The best way to introduce oatmeal to your dog's diet is to feed it as simply as possible. We humans have become accustomed to fancy flavor packets from the supermarket, but our pets don't need these additives or extra sugar. Some instant oatmeal even contains artificial sweeteners like xylitol, which are known to be toxic to dogs. Instead of buying a large pack of maple or fruit-flavored oatmeal, you should opt for regular oatmeal that is on the supermarket shelf.

Choose whole grain oatmeal

Before you check out, read the label on your oatmeal package. Make sure the variety contains 100% whole grains and no other processed grains, these are harder for dogs to digest and offer fewer health benefits, plus they may be more difficult for your dog to digest. If possible, you should also choose organic oatmeal. These are free of pesticides and other chemicals and have a higher nutrient content than commercial oatmeal.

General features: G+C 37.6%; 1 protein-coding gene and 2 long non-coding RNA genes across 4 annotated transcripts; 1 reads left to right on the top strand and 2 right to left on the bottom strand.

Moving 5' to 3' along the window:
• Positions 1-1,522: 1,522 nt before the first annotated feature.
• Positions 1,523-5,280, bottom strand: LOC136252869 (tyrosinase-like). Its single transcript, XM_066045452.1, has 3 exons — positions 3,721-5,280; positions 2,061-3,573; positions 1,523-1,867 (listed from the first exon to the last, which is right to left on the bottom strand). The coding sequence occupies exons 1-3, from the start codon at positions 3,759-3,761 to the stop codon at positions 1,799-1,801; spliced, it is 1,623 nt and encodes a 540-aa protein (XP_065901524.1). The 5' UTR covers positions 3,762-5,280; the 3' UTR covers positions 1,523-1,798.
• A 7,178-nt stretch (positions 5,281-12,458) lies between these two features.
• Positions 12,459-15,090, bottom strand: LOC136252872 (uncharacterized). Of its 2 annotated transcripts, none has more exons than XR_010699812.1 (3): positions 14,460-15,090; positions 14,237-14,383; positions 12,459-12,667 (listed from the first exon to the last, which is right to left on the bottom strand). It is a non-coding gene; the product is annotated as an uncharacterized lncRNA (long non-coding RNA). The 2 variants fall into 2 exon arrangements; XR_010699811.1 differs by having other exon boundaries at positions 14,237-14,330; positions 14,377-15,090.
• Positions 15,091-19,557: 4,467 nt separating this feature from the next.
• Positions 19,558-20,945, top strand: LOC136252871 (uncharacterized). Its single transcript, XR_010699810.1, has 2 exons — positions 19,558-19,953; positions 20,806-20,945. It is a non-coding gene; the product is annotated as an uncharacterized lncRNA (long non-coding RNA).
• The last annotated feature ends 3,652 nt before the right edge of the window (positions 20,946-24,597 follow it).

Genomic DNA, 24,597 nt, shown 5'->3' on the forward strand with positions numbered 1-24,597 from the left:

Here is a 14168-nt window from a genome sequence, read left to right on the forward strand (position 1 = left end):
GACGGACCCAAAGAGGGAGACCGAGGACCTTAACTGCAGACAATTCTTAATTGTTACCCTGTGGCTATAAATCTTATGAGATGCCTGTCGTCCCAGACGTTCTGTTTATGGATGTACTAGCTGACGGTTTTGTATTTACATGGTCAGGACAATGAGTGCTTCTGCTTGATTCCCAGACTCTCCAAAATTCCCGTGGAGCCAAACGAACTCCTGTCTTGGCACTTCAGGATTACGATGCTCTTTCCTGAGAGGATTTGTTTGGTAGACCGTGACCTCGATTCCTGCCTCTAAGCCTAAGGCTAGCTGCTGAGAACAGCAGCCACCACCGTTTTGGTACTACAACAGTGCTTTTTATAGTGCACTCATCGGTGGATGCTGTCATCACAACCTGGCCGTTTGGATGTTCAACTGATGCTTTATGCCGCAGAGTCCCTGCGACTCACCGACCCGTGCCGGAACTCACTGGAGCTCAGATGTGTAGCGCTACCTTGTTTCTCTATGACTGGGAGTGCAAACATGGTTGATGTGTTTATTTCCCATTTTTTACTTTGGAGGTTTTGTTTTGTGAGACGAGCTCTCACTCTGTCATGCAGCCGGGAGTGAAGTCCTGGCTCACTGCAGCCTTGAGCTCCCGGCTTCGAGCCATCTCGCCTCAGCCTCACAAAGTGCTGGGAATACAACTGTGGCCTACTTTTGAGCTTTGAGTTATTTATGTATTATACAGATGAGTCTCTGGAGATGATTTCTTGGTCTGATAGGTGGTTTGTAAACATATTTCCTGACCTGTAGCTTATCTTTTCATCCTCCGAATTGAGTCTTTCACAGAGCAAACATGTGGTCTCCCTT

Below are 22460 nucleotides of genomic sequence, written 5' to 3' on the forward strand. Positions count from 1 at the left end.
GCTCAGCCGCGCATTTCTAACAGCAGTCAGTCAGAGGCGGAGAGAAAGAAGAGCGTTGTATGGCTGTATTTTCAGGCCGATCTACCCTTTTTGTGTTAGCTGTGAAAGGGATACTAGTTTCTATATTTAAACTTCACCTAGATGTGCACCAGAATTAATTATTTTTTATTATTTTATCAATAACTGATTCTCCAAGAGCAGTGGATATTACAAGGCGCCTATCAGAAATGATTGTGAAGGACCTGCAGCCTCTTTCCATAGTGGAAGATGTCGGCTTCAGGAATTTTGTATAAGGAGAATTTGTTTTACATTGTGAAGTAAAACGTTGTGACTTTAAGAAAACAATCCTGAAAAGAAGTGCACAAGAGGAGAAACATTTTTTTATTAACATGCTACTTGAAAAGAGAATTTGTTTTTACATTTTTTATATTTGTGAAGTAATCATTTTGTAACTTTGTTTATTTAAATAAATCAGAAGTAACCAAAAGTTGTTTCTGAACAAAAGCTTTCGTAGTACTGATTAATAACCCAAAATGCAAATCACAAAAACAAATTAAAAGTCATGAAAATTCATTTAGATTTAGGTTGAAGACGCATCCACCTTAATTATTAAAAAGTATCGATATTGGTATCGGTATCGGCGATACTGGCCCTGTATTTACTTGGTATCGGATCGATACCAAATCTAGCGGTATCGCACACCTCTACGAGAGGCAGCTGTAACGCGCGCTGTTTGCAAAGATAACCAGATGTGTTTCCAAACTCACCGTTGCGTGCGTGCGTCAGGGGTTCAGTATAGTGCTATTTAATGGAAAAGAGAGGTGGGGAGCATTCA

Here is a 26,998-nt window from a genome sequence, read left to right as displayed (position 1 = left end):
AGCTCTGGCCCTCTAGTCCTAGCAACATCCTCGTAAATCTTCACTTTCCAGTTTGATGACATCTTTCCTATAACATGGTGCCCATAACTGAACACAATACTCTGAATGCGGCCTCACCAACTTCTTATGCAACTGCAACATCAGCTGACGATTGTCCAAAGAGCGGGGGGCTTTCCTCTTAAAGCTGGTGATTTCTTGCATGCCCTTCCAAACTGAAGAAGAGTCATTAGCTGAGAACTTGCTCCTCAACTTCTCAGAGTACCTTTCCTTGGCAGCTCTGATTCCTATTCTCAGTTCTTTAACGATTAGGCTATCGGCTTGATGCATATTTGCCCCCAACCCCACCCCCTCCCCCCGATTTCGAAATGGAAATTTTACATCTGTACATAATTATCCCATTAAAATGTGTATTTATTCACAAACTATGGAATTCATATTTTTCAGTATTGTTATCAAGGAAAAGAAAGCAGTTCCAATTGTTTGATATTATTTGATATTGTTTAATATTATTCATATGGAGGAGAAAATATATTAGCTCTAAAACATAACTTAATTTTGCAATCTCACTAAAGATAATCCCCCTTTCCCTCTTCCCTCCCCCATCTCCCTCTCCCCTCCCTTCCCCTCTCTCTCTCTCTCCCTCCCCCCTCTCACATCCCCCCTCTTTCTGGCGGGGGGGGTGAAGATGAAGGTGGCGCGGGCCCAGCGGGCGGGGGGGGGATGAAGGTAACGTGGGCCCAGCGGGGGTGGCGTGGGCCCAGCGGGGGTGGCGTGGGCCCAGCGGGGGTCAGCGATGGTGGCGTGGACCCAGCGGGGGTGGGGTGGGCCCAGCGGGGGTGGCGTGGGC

Cooked oatmeal

To make pet-friendly oatmeal, simply cook the oatmeal with just water. Never give your dog raw oatmeal or sprinkle it on his food. Although they look like a delicious, crunchy snack, uncooked oatmeal is difficult for your four-legged friend to process. Not only are they difficult to chew and swallow (leading to a choking hazard), they are also very difficult for your dog's sensitive intestines to digest because they swell after consumption.